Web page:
Inspector general's report says Amtrak managers overlook substance abuse
Amtrak workers fail tests at 51% higher rate than industry average, report says
Thousands in safety-sensitive positions are subject to stringent work regulations
A new report blasts Amtrak, the nation’s largest passenger rail carrier, for dangerously overlooking drug and alcohol use by its employees.
The report released Thursday, an internal audit by Amtrak’s Office of Inspector General, says drug and alcohol use by employees has steadily risen since 2006. The majority of employees who failed drug tests were reported to have tested positive for cocaine and marijuana, according to the report.
Amtrak’s employees failed drug and alcohol tests at a staggering 51% higher rate than the rail industry average, the report said. Amtrak officials estimate that they’ve spent $1.5 million to screen employees in 2012 alone, but employees have exceeded industry averages failing drug tests in each of the past five years.
Federal regulations requiring railroad companies to implement drug and alcohol testing were put in place after a deadly 1987 Amtrak collision with a freight train in Chase, Maryland. In that accident, investigators concluded that a Conrail freight train engineer was under the influence of marijuana and ran three signals before colliding with the passenger train, killing 16.
Employees in safety-sensitive positions are subject to closer federal regulatory scrutiny when it comes to drug and alcohol testing. But the inspector general’s report suggests that Amtrak officials have turned something of a blind eye toward enforcing its own policies for testing employees and complying with regulations.
In a blistering criticism of the role senior management at Amtrak has played in its failure to curtail the problem, the inspector general noted, “Amtrak’s current senior management’s lack of knowledge about the extent of drug and alcohol use, the lack of engagement in the program, and the limited response to (the Federal Railroad Administration’s) concerns about its physical observations raise serious questions about Amtrak’s commitment to controlling drug and alcohol use.”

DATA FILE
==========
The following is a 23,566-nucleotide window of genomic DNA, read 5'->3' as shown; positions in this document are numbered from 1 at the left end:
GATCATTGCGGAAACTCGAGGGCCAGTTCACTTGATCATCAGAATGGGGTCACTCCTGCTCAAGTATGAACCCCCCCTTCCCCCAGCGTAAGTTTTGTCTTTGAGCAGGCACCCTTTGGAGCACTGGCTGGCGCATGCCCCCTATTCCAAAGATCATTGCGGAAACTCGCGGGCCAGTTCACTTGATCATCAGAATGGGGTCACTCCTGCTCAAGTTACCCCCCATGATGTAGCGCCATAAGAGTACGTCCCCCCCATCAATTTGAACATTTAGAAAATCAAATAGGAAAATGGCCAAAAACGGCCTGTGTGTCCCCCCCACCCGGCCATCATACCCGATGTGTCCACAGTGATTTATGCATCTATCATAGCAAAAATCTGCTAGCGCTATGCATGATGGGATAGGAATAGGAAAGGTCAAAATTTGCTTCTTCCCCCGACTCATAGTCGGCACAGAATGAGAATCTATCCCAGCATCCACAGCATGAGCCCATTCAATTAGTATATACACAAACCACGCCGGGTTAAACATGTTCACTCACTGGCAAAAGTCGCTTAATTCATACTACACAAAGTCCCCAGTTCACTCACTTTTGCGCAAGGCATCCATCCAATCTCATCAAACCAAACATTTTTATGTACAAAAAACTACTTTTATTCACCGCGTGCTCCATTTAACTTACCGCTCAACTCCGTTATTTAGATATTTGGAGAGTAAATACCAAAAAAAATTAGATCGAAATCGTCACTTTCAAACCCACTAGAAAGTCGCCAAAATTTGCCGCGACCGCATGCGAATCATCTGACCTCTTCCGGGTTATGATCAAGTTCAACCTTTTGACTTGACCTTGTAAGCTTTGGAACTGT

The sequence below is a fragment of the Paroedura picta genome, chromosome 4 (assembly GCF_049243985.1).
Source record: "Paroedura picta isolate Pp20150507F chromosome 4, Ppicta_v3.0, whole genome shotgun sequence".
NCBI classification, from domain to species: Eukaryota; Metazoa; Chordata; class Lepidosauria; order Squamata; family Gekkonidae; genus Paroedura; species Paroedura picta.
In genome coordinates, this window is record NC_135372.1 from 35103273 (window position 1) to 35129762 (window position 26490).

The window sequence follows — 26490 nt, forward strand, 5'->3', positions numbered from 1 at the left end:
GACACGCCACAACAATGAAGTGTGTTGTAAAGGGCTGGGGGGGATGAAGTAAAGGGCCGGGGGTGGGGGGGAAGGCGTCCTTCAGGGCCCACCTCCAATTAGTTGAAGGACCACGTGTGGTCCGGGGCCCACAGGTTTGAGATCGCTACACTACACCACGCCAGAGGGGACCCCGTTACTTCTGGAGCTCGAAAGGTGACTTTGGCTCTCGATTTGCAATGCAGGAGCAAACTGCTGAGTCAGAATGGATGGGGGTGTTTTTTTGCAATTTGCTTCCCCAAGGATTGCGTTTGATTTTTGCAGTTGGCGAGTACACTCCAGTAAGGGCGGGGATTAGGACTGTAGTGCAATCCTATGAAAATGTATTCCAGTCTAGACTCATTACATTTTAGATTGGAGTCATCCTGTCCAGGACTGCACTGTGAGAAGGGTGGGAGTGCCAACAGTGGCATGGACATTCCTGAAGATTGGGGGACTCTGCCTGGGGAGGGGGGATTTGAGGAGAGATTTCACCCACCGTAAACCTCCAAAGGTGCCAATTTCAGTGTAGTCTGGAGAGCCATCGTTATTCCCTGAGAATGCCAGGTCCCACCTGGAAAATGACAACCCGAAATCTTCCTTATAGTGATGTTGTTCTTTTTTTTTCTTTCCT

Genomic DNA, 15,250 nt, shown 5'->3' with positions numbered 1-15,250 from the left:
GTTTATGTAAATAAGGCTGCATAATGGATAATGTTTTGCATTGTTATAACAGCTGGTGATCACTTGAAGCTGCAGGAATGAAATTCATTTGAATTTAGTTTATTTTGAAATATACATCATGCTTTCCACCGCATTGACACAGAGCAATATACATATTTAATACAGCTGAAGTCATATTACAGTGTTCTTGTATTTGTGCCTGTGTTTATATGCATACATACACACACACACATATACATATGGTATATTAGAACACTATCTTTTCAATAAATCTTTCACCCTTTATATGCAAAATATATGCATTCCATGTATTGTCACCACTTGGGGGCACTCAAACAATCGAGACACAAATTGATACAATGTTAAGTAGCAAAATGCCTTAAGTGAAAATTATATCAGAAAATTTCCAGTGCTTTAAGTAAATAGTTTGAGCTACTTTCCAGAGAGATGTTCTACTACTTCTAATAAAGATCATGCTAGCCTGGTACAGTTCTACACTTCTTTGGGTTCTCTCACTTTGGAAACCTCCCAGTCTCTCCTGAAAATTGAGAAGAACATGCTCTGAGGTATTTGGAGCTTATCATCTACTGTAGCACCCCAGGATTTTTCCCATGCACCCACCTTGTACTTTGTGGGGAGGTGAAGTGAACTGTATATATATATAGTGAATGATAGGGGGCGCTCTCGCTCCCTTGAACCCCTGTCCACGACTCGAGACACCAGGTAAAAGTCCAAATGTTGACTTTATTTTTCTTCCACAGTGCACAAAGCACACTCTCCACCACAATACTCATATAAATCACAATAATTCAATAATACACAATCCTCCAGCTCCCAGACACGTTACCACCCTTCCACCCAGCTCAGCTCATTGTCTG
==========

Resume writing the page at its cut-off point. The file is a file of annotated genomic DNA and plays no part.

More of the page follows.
Officials are required to physically observe each employee for signs and symptoms of drug and alcohol use once every three months, on average, the report said. Amtrak is required to randomly perform drug testing on at least 25% of its employees in safety sensitive positions and alcohol testing on at least 10% of safety-sensitive positioned employees each year.
Employees who are in safety-sensitive positions have maximum hours-of-service regulations and minimum off-duty hour requirements between shifts. Amtrak has more than 4,400 employees who meet those requirements, including locomotive engineers, conductors, train dispatchers, signal maintenance employees and mechanics.
The report suggested a number of ways Amtrak could prevent employees from showing up to work drunk and on illegal drugs. The recommendations include increasing the frequency of drug and alcohol testing, reviewing results and comparing them to industry averages, demonstrating that drug and alcohol control is a priority for Amtrak senior management, improving the physical observation of employees and increased training of supervisors.
Amtrak’s Office of Inspector General conducts and supervises audits, inspections, evaluations and investigations for the rail company. It provides reports to customers, the public and Congress. The Amtrak inspector general is responsible for preventing and detecting fraud, waste, abuse and reviewing security and safety policies in agency programs and operations.
2011 was a record year in terms of ridership for Amtrak. It carried nearly 30.2 million passengers, an average of more than 82,000 passengers on 300 trains daily. According to Amtrak, its ridership has increased in eight of the past nine years.